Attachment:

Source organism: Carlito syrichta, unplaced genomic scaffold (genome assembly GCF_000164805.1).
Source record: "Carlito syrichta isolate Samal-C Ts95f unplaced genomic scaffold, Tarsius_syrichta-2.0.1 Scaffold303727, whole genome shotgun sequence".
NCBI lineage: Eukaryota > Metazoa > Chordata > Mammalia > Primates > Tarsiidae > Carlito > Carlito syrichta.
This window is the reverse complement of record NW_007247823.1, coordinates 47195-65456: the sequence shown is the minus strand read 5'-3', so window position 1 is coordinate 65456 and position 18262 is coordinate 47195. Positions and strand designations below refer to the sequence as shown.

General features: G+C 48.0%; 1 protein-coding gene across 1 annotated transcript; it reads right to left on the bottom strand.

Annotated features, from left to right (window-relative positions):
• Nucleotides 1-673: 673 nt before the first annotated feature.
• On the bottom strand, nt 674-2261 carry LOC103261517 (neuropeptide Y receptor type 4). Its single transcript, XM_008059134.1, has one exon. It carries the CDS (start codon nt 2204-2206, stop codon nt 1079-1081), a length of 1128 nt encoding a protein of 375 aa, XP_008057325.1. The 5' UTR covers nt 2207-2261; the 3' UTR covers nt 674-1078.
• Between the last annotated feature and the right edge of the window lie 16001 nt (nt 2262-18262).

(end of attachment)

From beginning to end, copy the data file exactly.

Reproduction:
Source organism: Carlito syrichta, unplaced genomic scaffold (genome assembly GCF_000164805.1).
Source record: "Carlito syrichta isolate Samal-C Ts95f unplaced genomic scaffold, Tarsius_syrichta-2.0.1 Scaffold303727, whole genome shotgun sequence".
NCBI lineage: Eukaryota > Metazoa > Chordata > Mammalia > Primates > Tarsiidae > Carlito > Carlito syrichta.
This window is the reverse complement of record NW_007247823.1, coordinates 47195-65456: the sequence shown is the minus strand read 5'-3', so window position 1 is coordinate 65456 and position 18262 is coordinate 47195. Positions and strand designations below refer to the sequence as shown.

General features: G+C 48.0%; 1 protein-coding gene across 1 annotated transcript; it reads right to left on the bottom strand.

Annotated features, from left to right (window-relative positions):
• Nucleotides 1-673: 673 nt before the first annotated feature.
• On the bottom strand, nt 674-2261 carry LOC103261517 (neuropeptide Y receptor type 4). Its single transcript, XM_008059134.1, has one exon. It carries the CDS (start codon nt 2204-2206, stop codon nt 1079-1081), a length of 1128 nt encoding a protein of 375 aa, XP_008057325.1. The 5' UTR covers nt 2207-2261; the 3' UTR covers nt 674-1078.
• Between the last annotated feature and the right edge of the window lie 16001 nt (nt 2262-18262).